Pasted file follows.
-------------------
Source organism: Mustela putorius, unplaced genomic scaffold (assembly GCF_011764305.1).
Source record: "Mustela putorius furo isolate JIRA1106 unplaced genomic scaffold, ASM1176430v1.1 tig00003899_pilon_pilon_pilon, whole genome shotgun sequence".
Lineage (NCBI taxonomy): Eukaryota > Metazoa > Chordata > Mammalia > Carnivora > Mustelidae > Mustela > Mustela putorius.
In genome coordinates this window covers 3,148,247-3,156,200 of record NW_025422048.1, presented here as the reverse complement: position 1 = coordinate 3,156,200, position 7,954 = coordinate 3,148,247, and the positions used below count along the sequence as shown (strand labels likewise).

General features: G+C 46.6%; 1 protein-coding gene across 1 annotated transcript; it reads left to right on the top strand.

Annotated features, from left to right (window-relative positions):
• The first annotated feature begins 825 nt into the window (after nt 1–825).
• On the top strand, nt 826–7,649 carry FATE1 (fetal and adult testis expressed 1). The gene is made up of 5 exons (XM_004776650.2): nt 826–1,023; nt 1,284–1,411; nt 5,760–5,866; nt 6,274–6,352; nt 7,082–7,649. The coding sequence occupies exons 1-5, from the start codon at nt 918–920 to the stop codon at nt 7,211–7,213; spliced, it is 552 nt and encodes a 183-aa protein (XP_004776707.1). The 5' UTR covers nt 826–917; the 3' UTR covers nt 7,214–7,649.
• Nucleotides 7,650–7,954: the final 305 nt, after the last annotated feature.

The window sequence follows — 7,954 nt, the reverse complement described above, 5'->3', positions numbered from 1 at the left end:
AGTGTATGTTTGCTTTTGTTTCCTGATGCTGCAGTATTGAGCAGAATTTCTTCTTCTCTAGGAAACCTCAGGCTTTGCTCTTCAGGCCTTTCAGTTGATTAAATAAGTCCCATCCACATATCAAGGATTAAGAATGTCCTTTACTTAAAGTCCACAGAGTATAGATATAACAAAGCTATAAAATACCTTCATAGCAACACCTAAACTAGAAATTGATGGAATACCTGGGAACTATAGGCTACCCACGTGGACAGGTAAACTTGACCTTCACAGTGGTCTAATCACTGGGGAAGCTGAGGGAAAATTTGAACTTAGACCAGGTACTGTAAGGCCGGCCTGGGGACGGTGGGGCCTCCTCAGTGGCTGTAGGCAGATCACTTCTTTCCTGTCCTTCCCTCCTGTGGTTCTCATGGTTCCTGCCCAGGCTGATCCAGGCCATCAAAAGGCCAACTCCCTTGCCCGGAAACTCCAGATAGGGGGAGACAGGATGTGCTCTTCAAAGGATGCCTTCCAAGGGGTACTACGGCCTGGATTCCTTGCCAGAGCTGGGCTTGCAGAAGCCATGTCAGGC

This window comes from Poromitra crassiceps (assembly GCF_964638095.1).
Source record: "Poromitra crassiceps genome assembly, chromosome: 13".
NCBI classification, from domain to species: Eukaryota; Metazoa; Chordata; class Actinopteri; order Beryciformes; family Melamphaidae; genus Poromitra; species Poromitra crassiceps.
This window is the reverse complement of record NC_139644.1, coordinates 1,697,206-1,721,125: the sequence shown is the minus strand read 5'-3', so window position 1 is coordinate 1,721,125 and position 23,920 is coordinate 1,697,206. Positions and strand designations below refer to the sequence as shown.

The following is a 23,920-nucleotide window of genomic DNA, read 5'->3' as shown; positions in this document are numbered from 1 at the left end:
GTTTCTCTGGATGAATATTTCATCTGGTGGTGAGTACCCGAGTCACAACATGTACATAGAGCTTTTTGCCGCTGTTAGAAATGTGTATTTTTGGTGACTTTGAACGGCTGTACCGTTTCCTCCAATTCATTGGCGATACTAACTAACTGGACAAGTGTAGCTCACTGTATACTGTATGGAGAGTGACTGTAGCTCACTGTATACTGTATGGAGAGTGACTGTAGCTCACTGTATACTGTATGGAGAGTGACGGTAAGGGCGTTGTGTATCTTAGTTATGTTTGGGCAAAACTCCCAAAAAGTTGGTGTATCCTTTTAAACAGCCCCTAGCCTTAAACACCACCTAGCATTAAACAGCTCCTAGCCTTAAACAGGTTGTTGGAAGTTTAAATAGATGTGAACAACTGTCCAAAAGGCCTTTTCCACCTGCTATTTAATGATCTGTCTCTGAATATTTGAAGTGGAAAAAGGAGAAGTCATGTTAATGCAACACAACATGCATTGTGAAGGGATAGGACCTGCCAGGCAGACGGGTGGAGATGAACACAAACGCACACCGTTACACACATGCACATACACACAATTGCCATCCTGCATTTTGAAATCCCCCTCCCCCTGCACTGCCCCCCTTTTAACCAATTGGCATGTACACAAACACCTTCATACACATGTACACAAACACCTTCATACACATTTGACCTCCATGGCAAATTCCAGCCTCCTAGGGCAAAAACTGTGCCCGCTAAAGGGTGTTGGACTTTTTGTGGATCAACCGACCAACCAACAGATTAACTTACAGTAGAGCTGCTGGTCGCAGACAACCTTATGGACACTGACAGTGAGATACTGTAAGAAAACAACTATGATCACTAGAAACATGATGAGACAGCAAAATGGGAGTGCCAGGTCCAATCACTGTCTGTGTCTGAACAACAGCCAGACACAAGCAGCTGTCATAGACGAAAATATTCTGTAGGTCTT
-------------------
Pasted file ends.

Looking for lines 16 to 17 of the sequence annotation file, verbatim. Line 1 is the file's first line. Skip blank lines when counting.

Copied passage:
The following is a 23,920-nucleotide window of genomic DNA, read 5'->3' as shown; positions in this document are numbered from 1 at the left end:
GTTTCTCTGGATGAATATTTCATCTGGTGGTGAGTACCCGAGTCACAACATGTACATAGAGCTTTTTGCCGCTGTTAGAAATGTGTATTTTTGGTGACTTTGAACGGCTGTACCGTTTCCTCCAATTCATTGGCGATACTAACTAACTGGACAAGTGTAGCTCACTGTATACTGTATGGAGAGTGACTGTAGCTCACTGTATACTGTATGGAGAGTGACTGTAGCTCACTGTATACTGTATGGAGAGTGACGGTAAGGGCGTTGTGTATCTTAGTTATGTTTGGGCAAAACTCCCAAAAAGTTGGTGTATCCTTTTAAACAGCCCCTAGCCTTAAACACCACCTAGCATTAAACAGCTCCTAGCCTTAAACAGGTTGTTGGAAGTTTAAATAGATGTGAACAACTGTCCAAAAGGCCTTTTCCACCTGCTATTTAATGATCTGTCTCTGAATATTTGAAGTGGAAAAAGGAGAAGTCATGTTAATGCAACACAACATGCATTGTGAAGGGATAGGACCTGCCAGGCAGACGGGTGGAGATGAACACAAACGCACACCGTTACACACATGCACATACACACAATTGCCATCCTGCATTTTGAAATCCCCCTCCCCCTGCACTGCCCCCCTTTTAACCAATTGGCATGTACACAAACACCTTCATACACATGTACACAAACACCTTCATACACATTTGACCTCCATGGCAAATTCCAGCCTCCTAGGGCAAAAACTGTGCCCGCTAAAGGGTGTTGGACTTTTTGTGGATCAACCGACCAACCAACAGATTAACTTACAGTAGAGCTGCTGGTCGCAGACAACCTTATGGACACTGACAGTGAGATACTGTAAGAAAACAACTATGATCACTAGAAACATGATGAGACAGCAAAATGGGAGTGCCAGGTCCAATCACTGTCTGTGTCTGAACAACAGCCAGACACAAGCAGCTGTCATAGACGAAAATATTCTGTAGGTCTT